It's not a novel concern: Spinning jennies, which revolutionized the weaving industry, sparked similar resistance in 19th-century England. And in the 1960s, the U.S. government created a task force to study the impact of technology on livelihoods.

"If we understand it, if we plan for it, if we apply it well, automation will not be a job destroyer or a family displacer," President Lyndon Johnson said at the time.

History has shown that, over time, job losses in rapidly advancing sectors are offset by gains in other activities spurred by a growing economy.

That perspective doesn't quell contemporary concerns. Microsoft co-founder Bill Gates has proposed taxing robots to pay for other jobs, such as teachers. Some scholars also seem to be losing faith in the old playbook.

"There's never been a worse time to be a worker with only 'ordinary' skills and abilities to offer, because computers, robots and other digital technologies are acquiring these skills and abilities at an extraordinary rate," Massachusetts Institute of Technology professors Erik Brynjolfsson and Andrew McAfee wrote in their 2014 book, "The Second Machine Age."

In a recent report, the Organization for Economic Cooperation and Development said that technology is contributing to the disappearance of middle-skill jobs, both in manufacturing and in clerical work, even though it helps create both highly skilled and low skilled positions.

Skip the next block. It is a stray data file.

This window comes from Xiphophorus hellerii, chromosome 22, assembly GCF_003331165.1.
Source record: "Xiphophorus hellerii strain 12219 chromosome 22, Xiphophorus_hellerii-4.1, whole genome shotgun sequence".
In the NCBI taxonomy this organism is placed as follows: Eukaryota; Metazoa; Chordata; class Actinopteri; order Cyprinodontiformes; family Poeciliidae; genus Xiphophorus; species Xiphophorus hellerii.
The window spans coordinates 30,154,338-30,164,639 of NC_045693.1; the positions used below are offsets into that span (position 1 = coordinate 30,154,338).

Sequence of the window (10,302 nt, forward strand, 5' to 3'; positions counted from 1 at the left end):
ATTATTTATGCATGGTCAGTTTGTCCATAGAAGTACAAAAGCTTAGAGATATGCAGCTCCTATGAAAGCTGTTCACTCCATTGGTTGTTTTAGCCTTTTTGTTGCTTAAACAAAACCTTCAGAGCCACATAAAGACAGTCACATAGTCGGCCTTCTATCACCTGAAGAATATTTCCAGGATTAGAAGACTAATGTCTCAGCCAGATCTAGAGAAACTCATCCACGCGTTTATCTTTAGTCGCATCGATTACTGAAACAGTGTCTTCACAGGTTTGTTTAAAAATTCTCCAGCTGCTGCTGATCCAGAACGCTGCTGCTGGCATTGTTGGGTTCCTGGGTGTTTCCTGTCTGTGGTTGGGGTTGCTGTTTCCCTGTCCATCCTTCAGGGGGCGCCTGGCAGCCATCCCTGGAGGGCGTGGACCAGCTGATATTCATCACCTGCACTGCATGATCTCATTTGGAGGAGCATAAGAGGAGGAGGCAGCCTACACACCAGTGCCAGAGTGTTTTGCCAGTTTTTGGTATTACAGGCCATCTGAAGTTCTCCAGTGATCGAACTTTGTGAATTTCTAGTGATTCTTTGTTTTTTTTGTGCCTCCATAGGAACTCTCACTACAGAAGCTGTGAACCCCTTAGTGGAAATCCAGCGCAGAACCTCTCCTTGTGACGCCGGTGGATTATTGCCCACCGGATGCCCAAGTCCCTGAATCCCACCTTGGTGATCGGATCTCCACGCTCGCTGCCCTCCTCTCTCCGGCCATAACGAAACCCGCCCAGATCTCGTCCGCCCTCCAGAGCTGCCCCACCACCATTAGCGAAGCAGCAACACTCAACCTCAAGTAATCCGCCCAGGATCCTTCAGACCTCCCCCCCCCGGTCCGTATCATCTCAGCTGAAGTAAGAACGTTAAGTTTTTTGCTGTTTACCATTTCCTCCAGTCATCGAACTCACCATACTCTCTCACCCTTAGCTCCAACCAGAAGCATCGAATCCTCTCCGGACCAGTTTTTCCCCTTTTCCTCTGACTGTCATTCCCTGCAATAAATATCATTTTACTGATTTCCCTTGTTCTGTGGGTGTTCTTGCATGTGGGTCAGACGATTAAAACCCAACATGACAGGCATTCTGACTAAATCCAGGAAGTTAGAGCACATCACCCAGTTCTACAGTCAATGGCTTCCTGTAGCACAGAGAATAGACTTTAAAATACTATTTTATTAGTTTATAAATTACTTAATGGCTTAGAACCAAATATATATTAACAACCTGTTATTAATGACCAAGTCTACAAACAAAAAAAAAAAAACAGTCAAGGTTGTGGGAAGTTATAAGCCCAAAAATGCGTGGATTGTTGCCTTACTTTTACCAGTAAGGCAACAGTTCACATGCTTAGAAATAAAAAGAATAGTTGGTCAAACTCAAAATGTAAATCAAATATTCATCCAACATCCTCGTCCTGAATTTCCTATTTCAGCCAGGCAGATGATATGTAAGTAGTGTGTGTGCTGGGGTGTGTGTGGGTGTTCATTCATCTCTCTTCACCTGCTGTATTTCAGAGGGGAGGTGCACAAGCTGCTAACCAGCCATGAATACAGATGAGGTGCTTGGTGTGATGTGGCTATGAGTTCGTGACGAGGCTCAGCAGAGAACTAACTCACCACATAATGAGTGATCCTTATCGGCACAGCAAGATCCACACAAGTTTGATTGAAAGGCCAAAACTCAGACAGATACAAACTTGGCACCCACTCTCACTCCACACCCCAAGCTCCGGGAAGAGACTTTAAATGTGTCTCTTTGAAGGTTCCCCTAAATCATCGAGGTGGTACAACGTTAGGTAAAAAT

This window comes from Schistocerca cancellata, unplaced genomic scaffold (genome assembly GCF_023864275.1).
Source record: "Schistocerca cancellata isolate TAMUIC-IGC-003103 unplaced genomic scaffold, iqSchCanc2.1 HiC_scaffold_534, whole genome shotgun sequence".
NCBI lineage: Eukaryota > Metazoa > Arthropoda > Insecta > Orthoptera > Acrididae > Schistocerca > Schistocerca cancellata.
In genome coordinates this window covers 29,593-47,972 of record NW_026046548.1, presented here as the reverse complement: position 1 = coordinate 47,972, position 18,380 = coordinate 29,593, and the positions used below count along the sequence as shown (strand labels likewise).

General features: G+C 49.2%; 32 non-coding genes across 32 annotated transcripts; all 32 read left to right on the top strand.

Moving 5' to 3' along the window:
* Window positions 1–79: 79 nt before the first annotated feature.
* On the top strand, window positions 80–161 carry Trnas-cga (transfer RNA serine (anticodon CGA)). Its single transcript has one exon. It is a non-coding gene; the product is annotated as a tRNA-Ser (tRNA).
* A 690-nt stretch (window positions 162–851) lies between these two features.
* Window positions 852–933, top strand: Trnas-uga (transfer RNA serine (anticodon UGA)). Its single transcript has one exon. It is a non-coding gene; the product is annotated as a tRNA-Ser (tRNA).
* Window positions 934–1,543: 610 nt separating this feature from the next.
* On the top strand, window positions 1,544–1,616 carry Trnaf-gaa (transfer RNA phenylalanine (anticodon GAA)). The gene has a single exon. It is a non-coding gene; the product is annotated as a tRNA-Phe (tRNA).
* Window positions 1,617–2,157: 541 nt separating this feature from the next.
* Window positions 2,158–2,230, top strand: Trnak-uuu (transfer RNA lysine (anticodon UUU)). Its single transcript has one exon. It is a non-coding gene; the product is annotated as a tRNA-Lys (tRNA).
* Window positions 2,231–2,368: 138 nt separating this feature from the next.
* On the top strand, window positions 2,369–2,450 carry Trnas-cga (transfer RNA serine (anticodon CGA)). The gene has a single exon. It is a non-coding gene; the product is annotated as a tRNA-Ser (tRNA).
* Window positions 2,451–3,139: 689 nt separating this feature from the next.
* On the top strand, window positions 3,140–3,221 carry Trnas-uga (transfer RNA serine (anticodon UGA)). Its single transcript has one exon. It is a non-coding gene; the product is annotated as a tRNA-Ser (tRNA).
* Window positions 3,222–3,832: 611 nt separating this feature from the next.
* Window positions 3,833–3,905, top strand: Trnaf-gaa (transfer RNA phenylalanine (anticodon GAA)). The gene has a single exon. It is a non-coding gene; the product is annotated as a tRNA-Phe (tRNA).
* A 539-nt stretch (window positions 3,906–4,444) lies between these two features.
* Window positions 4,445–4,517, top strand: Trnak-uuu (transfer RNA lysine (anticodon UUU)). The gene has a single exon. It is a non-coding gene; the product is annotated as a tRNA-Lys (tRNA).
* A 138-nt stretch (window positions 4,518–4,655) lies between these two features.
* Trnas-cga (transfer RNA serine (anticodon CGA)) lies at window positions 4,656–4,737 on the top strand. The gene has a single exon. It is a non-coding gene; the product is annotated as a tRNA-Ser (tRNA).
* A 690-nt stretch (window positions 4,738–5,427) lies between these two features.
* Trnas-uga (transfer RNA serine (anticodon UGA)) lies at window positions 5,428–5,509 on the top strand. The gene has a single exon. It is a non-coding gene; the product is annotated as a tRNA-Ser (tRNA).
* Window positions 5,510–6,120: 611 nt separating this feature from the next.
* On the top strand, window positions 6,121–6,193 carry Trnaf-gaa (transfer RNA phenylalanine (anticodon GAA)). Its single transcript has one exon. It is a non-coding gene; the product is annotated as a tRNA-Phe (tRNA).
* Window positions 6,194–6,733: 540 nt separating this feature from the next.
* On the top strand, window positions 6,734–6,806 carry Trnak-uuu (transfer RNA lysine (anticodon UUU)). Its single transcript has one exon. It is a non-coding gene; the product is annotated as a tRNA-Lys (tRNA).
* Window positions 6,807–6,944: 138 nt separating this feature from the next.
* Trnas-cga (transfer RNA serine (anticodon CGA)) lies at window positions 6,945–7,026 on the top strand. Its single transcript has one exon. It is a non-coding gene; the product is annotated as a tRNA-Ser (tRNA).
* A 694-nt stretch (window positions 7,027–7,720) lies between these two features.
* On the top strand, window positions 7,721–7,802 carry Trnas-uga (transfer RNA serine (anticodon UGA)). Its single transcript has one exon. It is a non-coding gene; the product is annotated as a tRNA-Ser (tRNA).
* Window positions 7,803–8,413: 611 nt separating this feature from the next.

Amazon is the poster child for automation, and not only because of the orange warehouse robots. Its machine-learning software lets the company predict customer behavior. New retail concepts, such as the Amazon Go convenience store in downtown Seattle, heavily rely on sensor technology in an effort to do away with the need for cashiers.

Amazon is also working hard to have drones deliver items to people's homes, a move that may replace a lot of delivery drivers.

But automation certainly hasn't slowed down Amazon's colossal appetite for people. The company's payroll expansion has long exceeded revenue growth: In the quarter that ended last June, its workforce grew by 42 percent to 382,400 jobs, versus sales growth of 25 percent.

It's hard to say, in the case of Amazon, how many potential human jobs have gone to the robots, or inversely, how many new positions have been created to handle this new feature of working life.